Constant 54.568*** (3.608) 55.682*** (3.444)57.960*** (5.093) 65.150*** (4.058)
ρ 0.872 0.918 0.856 0.902
F test that all 0
12.29 15.43
Note: Numbers in parentheses are standard errors. *, ** and *** are statistical significant at 10%, 5% and 1% respectively. Source: Author’s estimation.
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Table 10. Effect of female illiterate rate on female life expectancy.
Fixed effects HT/IV
(I) (II) (I) (II)
Female illiterate 0.132 (0.086) 0.153* (0.087) 0.046 (0 .061) 0.117** (0.049)
Fraction of public spending on health 0.312 (0.236) 0.307 (0.235)
Effect of high human development index provinces 0.012 (0.121) 0.025 (0.119) 0.263 (0.254) 0.323 (0.254)
Effect of medium human development index provinces 0.0027 (0.122) 0.037 (0.122) 0.288 (0.259) 0.283 (0.260)
Natural log of income per capita 2.752** (1.099) 1.452*** (0 .453)
Natural log of income per capita × distance to 17th parallel 0.305** (0.153) 0.124*** (0.042)
Controlled for high human development index provincesNo No Yes Yes
Controlled for medium human development index provincesNo No Yes Yes
Year effect Yes Yes No No
Constant 60.368*** (5.579) 64.569*** (5.115) 60.262*** (4.561) 66.007*** (3.216)
R2 0.5577 0.4424
ρ 0.863 0.894 0.811 0.836
F test that all 0
13.40 16.39
Note: Numbers in parentheses are standard errors. *, ** and *** are statistical significant at 10%, 5% and 1% respectively. Source: Author’s estimation.
tancy. Interestingly, the more spending on health care by
provincial government, the less life expectancy people
have. In here, we do not have enough information about
the quality and performance of public spending on health,
but the empirical result implies that there should present
some issues about this fraction of spending. Provincial
governments should reduce their fraction of public
spending on health. In addition, this result might raise a
question about the way of spending on health care of
provincial governments. It is quite similar with the cur-
rent situation that some governments in rich countries
have to reform their health care sector and the need to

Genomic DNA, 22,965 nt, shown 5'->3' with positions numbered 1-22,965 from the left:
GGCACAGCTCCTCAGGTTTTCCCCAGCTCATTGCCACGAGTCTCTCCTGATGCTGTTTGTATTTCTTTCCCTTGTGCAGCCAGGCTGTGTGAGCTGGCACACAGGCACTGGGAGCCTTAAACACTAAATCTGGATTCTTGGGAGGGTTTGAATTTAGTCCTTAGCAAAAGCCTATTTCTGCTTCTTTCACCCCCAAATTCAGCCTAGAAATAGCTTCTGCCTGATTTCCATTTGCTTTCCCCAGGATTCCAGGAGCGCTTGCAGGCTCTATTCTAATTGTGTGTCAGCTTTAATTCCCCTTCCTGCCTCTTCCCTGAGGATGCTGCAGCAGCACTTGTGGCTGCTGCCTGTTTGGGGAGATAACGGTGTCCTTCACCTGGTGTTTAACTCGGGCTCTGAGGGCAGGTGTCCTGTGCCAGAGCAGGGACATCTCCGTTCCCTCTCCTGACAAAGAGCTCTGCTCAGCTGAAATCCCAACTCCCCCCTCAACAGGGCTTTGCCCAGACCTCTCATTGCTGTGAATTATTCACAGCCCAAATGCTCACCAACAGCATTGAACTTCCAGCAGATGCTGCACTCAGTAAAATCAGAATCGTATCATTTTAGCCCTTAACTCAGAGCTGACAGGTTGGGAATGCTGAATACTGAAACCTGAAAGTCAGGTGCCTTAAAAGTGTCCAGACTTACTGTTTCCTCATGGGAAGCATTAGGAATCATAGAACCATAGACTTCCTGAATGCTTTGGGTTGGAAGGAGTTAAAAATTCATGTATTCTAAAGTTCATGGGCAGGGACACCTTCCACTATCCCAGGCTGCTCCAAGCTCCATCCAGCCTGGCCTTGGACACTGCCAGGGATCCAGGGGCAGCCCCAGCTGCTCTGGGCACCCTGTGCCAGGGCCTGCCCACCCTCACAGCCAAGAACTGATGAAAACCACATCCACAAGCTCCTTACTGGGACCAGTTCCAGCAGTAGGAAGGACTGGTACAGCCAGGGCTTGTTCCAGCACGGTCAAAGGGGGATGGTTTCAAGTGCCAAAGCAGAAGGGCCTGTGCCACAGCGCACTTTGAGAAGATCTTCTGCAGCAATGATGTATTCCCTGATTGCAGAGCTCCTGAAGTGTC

reform the way of spending money on health care of the
government in Vietnam as well.
Based on the empirical results in this part, the second
major hypothesis has been hold. Better health people
tend to study more and then the percentage of male and
female adult illiterate should be reduced. The result, ac-
tually, is more robust in male population than female side.
This situation brings us to the conflict in terms of logic.
Women live longer than men due to the data on life ex-
pectancy. Therefore, women should have more education
than men, but the effect of illiterate rate on life expec-
tancy of women is smaller than men. This situation may
be explained by the dynamic of studying more of women
are lower than men due to the foundation of cultural
background. We cannot prove this conclusion right now
because of lacking data, so it could be seen a suggestion
for further research.
6. Conclusions
This paper tries to test the two famous hypotheses raised
by [21]. The empirical results show that the two hy-
potheses are held with the data. The first hypothesis is
proved considerably by data at household level, while the
second hypothesis is supported partly by data at provin-
cial level. Unfortunately, we cannot have rich enough
sources of data which allow us to do two tests together in
the same dataset. As a consequence, the link between the
two hypotheses is weak.
At household level, individual health status has con-
tributed noticeably to the agricultural households. The
empirical result confirms that the elasticity of individual
health expenditure on household income is quite large
and cannot be rejected by the data. This implies that bet-
ter health farmers will have higher productivity and then
more income. The young farmers have valued their
health much more carefully than the old farmers. Addi-
tionally, farmers at younger age tend to invest more in
health in order to maintain their ability of working in the
longer hour and then earning more money, while the
other groups of age value their health less important than
farmers in the age between 30 and 49. The first major
hypothesis is consistent with the empirical result of these
age groups, hence.
At provincial level, the relationship between health
and education is presented by the correlation between life
expectancy and adult illiterate rate by gender, which be
seen as an evidence for the second major hypothesis.
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Based on the empirical result, the second hypothesis
doesn’t hold considerably in men and women sample.
Better health men workers are willing to learn more
knowledge. Women live longer than men but have less
dynamic to gain more knowledge due to the effect of
culture in Vietnam. We cannot prove this relation here
because of lack of data. Thus, this topic could be seen as
a further research of this study.